Department of Neurology, Harvard Medical School, Brigham and Women's Hospital, Boston MA, USA.
Convergence and Segregation of Ventral Striatal Inputs and Outputs
Article first published online: 6 FEB 2006
Annals of the New York Academy of Sciences
How to Cite
GROENEWEGEN, H. J., WRIGHT, C. I., BEIJER, A. V.J. and VOORN, P. (1999), Convergence and Segregation of Ventral Striatal Inputs and Outputs. Annals of the New York Academy of Sciences, 877: 49–63. doi: 10.1111/j.1749-6632.1999.tb09260.x
- Issue published online: 6 FEB 2006
- Article first published online: 6 FEB 2006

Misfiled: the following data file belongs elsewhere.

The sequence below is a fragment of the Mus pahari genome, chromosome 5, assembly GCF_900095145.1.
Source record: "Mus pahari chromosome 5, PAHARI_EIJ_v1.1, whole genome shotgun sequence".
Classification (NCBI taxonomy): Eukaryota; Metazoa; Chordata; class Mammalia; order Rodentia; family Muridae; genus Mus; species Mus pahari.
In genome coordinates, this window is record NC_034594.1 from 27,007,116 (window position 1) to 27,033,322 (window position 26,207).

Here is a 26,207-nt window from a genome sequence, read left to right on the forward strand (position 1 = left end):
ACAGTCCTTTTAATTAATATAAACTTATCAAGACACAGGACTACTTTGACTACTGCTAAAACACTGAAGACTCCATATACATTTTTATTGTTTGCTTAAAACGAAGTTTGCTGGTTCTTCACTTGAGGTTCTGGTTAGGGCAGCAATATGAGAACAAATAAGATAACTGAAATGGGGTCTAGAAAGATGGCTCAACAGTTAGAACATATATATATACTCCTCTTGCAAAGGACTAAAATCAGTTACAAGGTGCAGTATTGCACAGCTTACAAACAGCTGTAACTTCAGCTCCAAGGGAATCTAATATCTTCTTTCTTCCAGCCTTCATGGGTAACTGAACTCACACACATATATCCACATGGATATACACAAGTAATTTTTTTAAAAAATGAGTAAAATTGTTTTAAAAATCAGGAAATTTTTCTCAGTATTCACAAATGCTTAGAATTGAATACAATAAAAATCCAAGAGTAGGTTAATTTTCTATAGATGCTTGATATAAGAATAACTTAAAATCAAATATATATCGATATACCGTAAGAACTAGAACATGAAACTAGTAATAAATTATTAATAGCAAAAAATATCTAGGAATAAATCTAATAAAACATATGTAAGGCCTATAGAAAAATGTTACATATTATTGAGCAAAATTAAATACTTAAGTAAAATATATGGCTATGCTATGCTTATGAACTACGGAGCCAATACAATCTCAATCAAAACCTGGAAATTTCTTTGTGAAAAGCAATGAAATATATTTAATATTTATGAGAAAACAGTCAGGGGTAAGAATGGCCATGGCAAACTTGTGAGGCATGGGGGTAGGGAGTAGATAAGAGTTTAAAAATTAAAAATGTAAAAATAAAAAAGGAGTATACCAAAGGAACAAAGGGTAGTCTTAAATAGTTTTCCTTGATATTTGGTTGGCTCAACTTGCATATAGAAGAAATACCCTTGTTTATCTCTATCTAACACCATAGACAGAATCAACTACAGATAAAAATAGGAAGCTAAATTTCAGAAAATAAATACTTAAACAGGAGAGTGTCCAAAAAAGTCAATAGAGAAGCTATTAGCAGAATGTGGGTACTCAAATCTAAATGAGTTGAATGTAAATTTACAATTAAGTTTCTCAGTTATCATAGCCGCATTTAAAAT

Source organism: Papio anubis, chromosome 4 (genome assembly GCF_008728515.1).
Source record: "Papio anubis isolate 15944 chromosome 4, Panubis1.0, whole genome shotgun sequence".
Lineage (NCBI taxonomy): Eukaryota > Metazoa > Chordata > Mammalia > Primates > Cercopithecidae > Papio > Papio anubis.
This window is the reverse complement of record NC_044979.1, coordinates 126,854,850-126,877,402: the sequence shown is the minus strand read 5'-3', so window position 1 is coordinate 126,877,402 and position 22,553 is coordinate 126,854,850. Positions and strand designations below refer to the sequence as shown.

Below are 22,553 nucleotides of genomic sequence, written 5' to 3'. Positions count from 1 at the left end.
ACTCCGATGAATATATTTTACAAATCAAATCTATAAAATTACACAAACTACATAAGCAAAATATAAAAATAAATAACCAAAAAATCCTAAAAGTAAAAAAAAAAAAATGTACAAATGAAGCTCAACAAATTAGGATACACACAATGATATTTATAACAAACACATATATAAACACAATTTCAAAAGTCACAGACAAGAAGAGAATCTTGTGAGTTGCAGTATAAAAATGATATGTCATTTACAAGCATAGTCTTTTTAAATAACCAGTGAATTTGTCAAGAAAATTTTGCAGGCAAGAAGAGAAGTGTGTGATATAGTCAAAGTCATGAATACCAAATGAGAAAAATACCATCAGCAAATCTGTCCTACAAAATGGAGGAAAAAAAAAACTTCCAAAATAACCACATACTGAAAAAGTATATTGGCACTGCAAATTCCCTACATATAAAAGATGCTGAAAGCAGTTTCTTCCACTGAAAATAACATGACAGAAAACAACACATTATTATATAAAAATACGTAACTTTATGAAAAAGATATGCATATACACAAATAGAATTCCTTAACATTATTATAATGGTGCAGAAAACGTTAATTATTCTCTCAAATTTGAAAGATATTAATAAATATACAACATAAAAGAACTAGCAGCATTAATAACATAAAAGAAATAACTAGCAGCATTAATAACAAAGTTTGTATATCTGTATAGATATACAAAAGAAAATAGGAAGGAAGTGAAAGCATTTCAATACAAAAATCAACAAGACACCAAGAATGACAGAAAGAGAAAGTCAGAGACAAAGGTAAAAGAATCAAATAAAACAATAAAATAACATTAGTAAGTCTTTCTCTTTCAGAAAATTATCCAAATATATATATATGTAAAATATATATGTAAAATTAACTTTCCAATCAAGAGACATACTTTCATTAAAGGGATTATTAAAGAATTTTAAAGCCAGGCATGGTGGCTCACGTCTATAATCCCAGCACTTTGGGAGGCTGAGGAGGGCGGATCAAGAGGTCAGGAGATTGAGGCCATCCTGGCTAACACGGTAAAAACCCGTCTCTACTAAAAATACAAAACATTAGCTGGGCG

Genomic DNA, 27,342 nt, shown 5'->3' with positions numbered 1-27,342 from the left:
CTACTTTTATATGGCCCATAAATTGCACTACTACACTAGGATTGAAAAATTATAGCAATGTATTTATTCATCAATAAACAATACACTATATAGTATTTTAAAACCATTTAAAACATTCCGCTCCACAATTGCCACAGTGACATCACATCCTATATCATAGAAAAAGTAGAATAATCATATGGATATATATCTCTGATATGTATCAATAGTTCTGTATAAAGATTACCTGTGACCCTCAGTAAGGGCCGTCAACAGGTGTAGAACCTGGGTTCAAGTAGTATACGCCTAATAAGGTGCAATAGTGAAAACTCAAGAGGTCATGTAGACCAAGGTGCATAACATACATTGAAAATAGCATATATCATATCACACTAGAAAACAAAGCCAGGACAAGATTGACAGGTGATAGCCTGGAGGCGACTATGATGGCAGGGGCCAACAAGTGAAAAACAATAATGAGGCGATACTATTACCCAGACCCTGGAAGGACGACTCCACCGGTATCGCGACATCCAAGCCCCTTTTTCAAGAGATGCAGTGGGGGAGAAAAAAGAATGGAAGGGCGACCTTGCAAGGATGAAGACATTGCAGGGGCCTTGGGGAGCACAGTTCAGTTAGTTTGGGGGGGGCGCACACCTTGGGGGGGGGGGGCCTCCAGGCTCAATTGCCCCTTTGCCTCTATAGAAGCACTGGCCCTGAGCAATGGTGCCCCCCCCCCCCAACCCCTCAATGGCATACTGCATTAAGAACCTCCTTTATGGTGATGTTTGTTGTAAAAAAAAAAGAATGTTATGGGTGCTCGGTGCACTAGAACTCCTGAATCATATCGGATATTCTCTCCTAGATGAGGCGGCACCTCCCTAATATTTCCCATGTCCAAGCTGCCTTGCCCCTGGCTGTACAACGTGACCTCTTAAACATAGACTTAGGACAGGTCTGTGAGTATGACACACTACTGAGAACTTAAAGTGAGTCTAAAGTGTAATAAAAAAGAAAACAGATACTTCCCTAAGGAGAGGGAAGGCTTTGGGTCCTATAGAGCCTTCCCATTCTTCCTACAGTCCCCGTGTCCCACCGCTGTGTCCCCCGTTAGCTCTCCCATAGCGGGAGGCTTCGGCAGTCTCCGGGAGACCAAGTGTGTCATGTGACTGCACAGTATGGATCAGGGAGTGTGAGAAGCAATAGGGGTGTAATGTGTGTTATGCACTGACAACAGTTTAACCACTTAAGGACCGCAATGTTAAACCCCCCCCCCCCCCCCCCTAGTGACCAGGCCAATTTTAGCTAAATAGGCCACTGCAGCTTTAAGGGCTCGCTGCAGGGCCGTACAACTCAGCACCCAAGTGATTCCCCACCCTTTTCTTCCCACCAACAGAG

ABSTRACT: The ventral striatum, which prominently includes the nucleus accumbens (Acb), is a heterogeneous area. Within the Acb of rats, a peripherally located shell and a centrally situated core can be recognized that have different connectional, neurochemical, and functional identities. Although the Acb core resembles in many respects the dorsally adjacent caudate-putamen complex in its striatal character, the Acb shell has, in addition to striatal features, a more diverse array of neurochemical characteristics, and afferent and efferent connections. Inputs and outputs of the Acb, in particular of the shell, are inhomogeneously distributed, resulting in a mosaical arrangement of concentrations of afferent fibers and terminals and clusters of output neurons. To determine the precise relationships between the distributional patterns of various afferents (e.g., from the prefrontal cortex, the basal amygdaloid complex, the hippocampal formation, and the midline/intralaminar thalamic nuclei) and efferents to the ventral pallidum and mesencephalon, neuroanatomical anterograde and retrograde tracing experiments were carried out. The results of the double anterograde, double retrograde, and anterograde/retrograde tracing experiments indicate that various parts of the shell (dorsomedial, ventromedial, ventral, and lateral) and the core (medial and lateral) have different input-output characteristics. Furthermore, within these Acb regions, various populations of neurons can be identified, arranged in a cluster-like fashion, onto which specific sets of afferents converge and that project to particular output stations, distinct from the input-output relationships of neighboring, cluster-like neuronal populations. These results support the idea that the nucleus accumbens may consist of a collection of neuronal ensembles with different input-output relationships and, presumably, different functional characteristics.